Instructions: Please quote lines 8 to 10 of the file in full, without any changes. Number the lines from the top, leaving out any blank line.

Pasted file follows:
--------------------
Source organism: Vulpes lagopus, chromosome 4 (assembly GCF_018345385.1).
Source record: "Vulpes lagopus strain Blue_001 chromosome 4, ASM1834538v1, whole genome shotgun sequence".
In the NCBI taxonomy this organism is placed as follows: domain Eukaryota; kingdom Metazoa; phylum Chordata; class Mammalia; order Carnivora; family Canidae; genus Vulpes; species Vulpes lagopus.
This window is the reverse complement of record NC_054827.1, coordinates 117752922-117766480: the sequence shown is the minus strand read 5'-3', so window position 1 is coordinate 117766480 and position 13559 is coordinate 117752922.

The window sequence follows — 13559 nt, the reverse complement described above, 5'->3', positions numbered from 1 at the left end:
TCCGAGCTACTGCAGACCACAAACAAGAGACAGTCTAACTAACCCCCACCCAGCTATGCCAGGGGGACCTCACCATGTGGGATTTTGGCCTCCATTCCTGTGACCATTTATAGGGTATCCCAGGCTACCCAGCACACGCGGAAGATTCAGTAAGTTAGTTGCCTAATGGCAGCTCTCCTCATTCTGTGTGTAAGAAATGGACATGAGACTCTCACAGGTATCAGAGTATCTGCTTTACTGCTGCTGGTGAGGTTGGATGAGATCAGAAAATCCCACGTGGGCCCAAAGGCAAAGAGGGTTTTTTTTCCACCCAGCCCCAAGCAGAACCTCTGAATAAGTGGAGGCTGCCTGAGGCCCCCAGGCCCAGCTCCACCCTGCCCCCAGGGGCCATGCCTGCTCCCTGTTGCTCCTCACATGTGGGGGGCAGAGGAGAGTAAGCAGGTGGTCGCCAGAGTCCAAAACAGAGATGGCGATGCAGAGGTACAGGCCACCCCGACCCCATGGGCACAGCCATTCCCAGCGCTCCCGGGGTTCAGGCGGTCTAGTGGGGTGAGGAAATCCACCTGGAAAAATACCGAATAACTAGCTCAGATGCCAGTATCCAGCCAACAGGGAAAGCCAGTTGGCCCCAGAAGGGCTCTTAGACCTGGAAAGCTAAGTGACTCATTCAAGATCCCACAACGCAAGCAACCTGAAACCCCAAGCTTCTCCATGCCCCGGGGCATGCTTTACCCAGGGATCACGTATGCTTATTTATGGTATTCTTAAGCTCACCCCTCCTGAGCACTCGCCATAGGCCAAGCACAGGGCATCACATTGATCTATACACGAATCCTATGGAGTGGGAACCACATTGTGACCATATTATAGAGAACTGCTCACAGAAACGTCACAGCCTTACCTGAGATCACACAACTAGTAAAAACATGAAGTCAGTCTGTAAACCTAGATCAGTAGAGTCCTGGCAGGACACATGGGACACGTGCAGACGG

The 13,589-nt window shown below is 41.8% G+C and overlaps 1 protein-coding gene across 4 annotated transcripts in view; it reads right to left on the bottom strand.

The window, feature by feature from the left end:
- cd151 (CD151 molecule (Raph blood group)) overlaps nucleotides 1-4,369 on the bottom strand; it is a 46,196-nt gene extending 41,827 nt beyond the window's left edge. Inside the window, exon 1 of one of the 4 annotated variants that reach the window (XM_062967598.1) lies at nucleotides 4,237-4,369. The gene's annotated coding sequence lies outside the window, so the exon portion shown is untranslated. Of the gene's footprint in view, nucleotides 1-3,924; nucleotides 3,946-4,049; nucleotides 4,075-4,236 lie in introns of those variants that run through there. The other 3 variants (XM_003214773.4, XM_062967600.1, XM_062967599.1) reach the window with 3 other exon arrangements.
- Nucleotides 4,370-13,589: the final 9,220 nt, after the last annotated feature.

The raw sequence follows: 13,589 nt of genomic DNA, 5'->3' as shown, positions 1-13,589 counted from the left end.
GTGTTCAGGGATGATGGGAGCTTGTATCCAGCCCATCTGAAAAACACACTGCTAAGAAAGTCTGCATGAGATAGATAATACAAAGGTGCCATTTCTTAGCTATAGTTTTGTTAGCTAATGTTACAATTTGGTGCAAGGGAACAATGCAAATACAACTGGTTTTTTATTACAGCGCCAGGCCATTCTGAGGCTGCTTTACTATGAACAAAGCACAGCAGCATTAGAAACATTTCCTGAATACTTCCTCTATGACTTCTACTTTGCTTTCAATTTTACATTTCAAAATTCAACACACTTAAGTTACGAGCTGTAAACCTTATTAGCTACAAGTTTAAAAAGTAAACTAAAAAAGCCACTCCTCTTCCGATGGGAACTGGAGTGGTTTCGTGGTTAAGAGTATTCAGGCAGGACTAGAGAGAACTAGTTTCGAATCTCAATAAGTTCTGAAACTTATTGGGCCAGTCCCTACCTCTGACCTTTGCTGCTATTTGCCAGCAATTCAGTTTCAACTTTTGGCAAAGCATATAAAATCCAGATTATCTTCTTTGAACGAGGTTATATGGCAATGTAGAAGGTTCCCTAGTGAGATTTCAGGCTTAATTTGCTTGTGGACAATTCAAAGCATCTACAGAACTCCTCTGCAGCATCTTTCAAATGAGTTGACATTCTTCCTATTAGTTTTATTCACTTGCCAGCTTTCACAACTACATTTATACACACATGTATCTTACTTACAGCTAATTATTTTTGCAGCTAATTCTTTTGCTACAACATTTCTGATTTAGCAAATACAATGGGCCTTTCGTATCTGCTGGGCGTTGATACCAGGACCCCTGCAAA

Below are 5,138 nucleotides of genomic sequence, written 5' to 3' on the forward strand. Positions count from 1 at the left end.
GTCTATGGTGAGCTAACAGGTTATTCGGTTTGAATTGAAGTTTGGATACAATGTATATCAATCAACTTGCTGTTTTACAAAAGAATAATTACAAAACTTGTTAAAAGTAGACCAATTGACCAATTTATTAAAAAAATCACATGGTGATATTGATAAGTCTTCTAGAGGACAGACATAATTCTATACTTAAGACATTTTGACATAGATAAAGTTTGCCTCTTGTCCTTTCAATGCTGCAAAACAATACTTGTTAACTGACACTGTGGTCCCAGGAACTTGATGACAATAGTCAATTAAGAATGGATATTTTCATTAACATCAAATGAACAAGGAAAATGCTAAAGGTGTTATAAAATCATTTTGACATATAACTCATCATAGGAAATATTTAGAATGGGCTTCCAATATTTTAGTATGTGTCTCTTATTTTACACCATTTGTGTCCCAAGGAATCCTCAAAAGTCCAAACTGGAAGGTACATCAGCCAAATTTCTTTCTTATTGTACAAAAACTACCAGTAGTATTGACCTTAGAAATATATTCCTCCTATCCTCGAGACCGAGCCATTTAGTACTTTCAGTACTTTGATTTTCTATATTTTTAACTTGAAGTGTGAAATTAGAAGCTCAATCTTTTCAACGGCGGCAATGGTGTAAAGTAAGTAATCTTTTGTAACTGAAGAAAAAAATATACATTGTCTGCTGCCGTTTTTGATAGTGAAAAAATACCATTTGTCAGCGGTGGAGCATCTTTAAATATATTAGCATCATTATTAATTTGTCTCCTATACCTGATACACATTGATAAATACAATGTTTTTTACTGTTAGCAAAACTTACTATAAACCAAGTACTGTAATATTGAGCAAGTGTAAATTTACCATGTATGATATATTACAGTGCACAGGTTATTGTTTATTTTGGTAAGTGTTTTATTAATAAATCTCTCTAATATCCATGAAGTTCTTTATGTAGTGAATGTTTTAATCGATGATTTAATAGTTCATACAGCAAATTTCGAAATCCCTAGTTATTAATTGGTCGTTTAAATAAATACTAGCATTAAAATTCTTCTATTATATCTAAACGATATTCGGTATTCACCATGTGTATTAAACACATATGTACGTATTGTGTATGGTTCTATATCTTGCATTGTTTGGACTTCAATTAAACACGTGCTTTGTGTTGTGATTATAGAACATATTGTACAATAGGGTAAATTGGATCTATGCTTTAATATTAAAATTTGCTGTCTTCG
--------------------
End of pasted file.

The window, feature by feature from the left end:
- cd151 (CD151 molecule (Raph blood group)) overlaps nucleotides 1-4,369 on the bottom strand; it is a 46,196-nt gene extending 41,827 nt beyond the window's left edge. Inside the window, exon 1 of one of the 4 annotated variants that reach the window (XM_062967598.1) lies at nucleotides 4,237-4,369. The gene's annotated coding sequence lies outside the window, so the exon portion shown is untranslated. Of the gene's footprint in view, nucleotides 1-3,924; nucleotides 3,946-4,049; nucleotides 4,075-4,236 lie in introns of those variants that run through there. The other 3 variants (XM_003214773.4, XM_062967600.1, XM_062967599.1) reach the window with 3 other exon arrangements.
- Nucleotides 4,370-13,589: the final 9,220 nt, after the last annotated feature.